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The uncertain future of Japan

A rising yen accompanied the news yesterday that Prime Minister Shinzo Abe will step down as Prime Minister of Japan for health reasons. The Japanese currency rose against the dollar, closing at 105.47. The passing of the baton will take place two years in advance of the expiry of his mandate. In Tokyo, several names are already vying for the succession. Abe had already had problems in 2007. But this time, given his state of health, the face of Japan, the world’s third largest economy and perhaps the Tokyo Stock Exchange, is about to radically change.

Japan is ready to greet the premier and Abenomics. Shinzo Abe, whose term expires in September 2021, has assured that he will serve Japan until a successor is named. There are several prominent figures in its camp, the Liberal Democratic Party. The most popular to take his place seems to be the current Minister of Finance Taro Aso.

He is not new to this position, even if his political experience is accompanied by some gaffes. But, according to some observers, government secretary general Yoshihide Suga or former defense minister Shigeru Ishiba are more likely to take over. Investors fear that the Bank of Japan’s ultra-accommodative policy, inaugurated and continued with Shinzo Abe’s Abenomics, is numbered.

Shinzo Abe leaves the leadership of the Japanese government at a delicate moment. Shortly before announcing his resignation, he listed the new measures to combat the pandemic, regarding closures and swabs to be carried out. Due to the coronavirus, Abe was also forced to postpone the Olympic Games scheduled for this year to 2021. The Japanese executive is currently an important ruler of the international balance. The world sees Abe as a reliable leader, capable of ensuring stability at the geopolitical and economic levels.

Furthermore, relations between Abe and the United States are excellent and also those with the Russian leader Putin. Local tensions, on the other hand, worry the citizens of the Rising Sun very much. In particular, relations with China and South Korea, which have never digested Abe’s revisionism. Although China represents the first unknown ever, relations with Seoul have become more difficult in the last period. A trade war with Tokyo has arisen in the last year. Japan has hindered Seoul’s export of high technology for the semiconductor industry. That is one of the driving sectors of the South Korean and world economy. From here began the waltz of boycotts, which compromised trade relations between the two countries.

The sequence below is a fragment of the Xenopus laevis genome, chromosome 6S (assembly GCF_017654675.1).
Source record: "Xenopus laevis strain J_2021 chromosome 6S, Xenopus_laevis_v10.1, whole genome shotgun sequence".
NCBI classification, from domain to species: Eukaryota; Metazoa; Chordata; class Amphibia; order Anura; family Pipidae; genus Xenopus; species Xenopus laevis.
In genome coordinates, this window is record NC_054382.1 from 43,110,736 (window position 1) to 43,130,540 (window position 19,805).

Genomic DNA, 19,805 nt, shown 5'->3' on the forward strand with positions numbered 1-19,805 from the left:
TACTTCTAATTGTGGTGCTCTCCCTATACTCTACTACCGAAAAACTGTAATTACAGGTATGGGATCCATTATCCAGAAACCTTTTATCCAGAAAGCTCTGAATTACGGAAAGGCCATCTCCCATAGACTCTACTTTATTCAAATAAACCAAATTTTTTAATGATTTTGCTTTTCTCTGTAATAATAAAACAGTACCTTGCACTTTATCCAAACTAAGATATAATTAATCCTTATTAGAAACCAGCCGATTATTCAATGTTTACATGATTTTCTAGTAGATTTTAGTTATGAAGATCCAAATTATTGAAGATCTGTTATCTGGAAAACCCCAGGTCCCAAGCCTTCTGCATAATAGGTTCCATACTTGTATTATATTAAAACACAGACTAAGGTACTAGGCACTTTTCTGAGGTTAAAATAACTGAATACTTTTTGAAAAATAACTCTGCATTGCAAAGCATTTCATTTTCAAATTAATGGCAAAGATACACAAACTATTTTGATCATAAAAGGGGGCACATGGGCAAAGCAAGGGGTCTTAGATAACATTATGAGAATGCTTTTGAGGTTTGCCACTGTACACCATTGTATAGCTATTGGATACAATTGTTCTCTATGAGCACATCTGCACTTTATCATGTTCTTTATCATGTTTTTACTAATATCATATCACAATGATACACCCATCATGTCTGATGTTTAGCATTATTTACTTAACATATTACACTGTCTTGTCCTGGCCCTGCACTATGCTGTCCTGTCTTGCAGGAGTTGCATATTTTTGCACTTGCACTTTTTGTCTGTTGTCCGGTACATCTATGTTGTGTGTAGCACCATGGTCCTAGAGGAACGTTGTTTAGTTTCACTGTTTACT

Despite continuing allegations of corruption in his administration, Abe is considered one of the few politicians capable of running the country. He is also one of the few leaders the Japanese know best. In office since 2012, he is also the head of his party, therefore subject to double media exposure. Abe was able to carry out an ambitious economic project after his election. It is known as Abenomics: reviving the Japanese economy after decades of stagnation. It introduced more monetary stimuli, increased public spending and decided structural reforms.

With the aim of boosting consumption and investor confidence. Today Japan, the third largest economy in the world, is severely hit by the epidemic. The first task to which his successor will be called is to counter the strong demographic decline, which in 2019 recorded a new negative record of births: today one in three citizens is over 65 years old.

By Domenico Greco

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